Technobodies | Stephanie Dinkins and Alex Estorick in Conversation
- Time of day7:00 PM until 8:00 PM
- Duration60 minutes
- RegistrationThe talk will take place in the foyer | Free of charge | No registration necessary
How can artificial intelligence become a medium for contemporary art? How are digital data and algorithms changing our understanding of bodies and how we live together? Artist Stephanie Dinkins and media theorist Alex Estorick critically examine the potential of new technologies in a conversation at Museum Brandhorst. Dinkins’ work “Conversation with Bina48” is part of the exhibition “Future Bodies from a Recent Past.” In a dialogue with the humanoid robot “Bina48,” supposedly capable of independent thought and emotion, the artist tests the possibilities of human-machine interactions. In doing so, she explores the limits of human consciousness and asks central questions about the control, perception, and representation of bodies.
Stephanie Dinkins is a transmedia artist who creates platforms for dialog about race, gender, aging, and our future histories. Dinkins’ art practice employs emerging technologies, documentary practices, and social collaboration toward equity and community sovereignty. She is particularly driven to work with communities of color to co-create more equitable, values grounded social and technological ecosystems. Dinkins is a professor at Stony Brook University where she founded the Future Histories Studio and holds the Kusama Endowed Professorship in Art.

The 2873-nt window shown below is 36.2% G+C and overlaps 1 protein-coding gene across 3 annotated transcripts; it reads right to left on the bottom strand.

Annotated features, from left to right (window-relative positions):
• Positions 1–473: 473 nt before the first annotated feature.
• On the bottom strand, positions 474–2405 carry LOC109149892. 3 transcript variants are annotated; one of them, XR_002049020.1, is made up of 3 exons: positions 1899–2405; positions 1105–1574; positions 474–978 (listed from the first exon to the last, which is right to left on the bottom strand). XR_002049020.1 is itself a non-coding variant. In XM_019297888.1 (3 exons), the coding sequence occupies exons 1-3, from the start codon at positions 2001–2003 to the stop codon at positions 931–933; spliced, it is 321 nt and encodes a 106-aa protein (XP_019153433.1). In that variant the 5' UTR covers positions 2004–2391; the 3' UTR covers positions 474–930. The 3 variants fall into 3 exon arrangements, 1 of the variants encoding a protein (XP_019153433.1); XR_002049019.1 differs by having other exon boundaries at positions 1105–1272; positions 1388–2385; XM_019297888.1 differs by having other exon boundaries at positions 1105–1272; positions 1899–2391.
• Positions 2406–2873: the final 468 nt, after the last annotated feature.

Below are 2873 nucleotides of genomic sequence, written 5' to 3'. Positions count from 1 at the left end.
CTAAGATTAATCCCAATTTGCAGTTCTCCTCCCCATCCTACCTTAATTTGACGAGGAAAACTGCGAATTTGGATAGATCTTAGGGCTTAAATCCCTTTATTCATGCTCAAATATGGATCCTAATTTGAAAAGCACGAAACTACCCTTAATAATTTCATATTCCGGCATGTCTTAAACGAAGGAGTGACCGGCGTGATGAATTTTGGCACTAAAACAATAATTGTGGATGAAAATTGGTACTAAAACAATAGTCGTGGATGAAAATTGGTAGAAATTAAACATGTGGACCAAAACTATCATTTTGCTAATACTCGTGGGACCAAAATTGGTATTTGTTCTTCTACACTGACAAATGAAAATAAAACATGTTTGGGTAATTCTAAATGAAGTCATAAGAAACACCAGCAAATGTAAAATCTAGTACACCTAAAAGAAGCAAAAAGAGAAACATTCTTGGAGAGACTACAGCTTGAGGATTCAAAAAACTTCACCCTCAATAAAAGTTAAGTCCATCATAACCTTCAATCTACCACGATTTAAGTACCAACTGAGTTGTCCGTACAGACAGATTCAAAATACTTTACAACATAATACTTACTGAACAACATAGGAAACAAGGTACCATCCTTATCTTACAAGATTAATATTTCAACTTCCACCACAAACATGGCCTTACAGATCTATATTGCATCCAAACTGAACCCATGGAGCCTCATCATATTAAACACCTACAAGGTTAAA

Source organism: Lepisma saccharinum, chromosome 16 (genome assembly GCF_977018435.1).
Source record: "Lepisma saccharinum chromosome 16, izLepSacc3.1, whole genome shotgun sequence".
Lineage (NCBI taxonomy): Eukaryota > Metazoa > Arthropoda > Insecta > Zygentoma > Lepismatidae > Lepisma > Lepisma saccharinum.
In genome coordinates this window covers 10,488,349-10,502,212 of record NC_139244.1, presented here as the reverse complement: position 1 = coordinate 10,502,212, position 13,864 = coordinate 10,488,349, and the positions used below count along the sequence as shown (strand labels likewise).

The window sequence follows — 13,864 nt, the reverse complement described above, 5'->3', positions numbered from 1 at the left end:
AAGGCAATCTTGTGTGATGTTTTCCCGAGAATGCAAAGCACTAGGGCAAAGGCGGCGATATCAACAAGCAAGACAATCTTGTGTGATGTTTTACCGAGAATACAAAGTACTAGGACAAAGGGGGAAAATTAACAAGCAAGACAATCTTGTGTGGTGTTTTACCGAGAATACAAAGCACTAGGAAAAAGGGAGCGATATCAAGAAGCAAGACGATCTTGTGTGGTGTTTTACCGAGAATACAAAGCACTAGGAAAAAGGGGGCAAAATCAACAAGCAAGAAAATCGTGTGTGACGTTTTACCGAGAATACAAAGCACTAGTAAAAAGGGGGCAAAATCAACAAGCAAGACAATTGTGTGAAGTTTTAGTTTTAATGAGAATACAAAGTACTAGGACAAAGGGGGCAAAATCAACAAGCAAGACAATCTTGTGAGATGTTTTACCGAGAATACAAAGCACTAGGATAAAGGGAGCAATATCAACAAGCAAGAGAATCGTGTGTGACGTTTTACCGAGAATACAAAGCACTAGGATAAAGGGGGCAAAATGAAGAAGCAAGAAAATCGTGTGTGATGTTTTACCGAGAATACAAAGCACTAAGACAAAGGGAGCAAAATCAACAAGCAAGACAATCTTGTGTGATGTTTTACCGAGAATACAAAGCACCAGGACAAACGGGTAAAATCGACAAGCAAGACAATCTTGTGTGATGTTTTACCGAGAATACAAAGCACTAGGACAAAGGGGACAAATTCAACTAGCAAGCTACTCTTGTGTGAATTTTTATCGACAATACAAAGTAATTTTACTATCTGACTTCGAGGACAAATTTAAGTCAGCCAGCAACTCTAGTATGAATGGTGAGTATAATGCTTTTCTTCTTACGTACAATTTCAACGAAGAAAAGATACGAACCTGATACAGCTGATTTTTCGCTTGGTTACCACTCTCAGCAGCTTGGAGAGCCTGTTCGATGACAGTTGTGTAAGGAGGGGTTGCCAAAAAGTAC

Alex Estorick is a media theorist who seeks to develop socially progressive approaches to new technologies. As Editor-in-Chief at Right Click Save, he aims to drive critical conversation about NFTs, blockchain, and Web3. He is also Contributing Editor for Art and Technology at Flash Art, establishing the magazine’s digital column, “The Uncanny Valley,” as a bridge between contemporary art and new media. He contributes to numerous publications – from Frieze to the Financial Times – and recently published the first aesthetics of crypto art: a data-driven study of the early genesis of the NFT phenomenon.